Please note that our “Conventional approach” addressed the last aspect (convexhull encoding), and that in itself should be considered a major improvement over the even more traditional fixedQP/fixedresolution test conditions, typically referred to as “Random Access” (RA) in video coding standardization. We would like to acknowledge and highlight that the ongoing efforts within the Alliance for Open Media (AOM) to research new coding tools that can eventually lead to a nextgeneration royaltyfree coding standard has already adopted this testing methodology, called “adaptive streaming”, for its CTC [26]. 3.2Combined (unrestricted, continuous) convex hull approachIn order to address the issue of encoding very simple and very complex video sequences, we introduce the same “constantslope” approach that is the core behind the Dynamic Optimizer [9] framework. To do that, we apply the following steps:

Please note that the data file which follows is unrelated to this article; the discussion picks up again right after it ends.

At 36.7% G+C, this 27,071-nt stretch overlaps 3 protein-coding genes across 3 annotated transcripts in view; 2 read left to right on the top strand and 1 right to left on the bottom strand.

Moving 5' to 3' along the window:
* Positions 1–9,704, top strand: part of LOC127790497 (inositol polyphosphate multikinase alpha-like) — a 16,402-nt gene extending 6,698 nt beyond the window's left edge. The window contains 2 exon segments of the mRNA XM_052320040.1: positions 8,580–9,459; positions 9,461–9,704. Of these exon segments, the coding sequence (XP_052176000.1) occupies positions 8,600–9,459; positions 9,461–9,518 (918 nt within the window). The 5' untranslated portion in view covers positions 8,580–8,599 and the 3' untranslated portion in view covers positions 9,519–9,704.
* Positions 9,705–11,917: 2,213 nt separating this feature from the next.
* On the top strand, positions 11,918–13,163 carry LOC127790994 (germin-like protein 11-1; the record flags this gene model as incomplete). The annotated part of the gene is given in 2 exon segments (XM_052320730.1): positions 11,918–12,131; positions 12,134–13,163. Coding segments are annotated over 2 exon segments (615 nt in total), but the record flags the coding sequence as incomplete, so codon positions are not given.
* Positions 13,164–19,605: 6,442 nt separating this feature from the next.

The advantages of this methodology, referred to as the “combined convex hull” approach, are that each of the individual test sequences are treated optimally, relative to the rest of the ensemble. Thus, if a very simple sequence requires very low bitrates to achieve high quality, it is only that range of its RD curve that is actually taken into account in the combined convex hull. On the other hand, a very complex sequence that requires unrealistically high bitrates to achieve high quality is mostly contributing to the ensemble BDrate through the lower part of its RD curve. To better understand the effect of combining shot convex hulls using the constantslope principle, we show two selected consecutive shots from the “ElFuente” sequence, corresponding to frames 65356663 and 66646749. The thumbnails from these two shots are shown in Figure 6 while their convex hulls are shown in Figure 7. It is worth pointing out that the first of these two shots contain high detail, but it is mostly static, while the second one is dominated by very high motion. When encoding the entire ElFuente sequence using SVTAV1, preset M2, at 1920x1080 resolution and a fixed QP value of 47, an average bitrate of 1866kbps is achieved, with an average VMAF quality of 91.6. In particular, the two selected shots achieve the rates and qualities as shown on the left part of Table 1. Table 1.Comparison between fixed resolution/QP encoding vs. Dynamic Optimizer encodings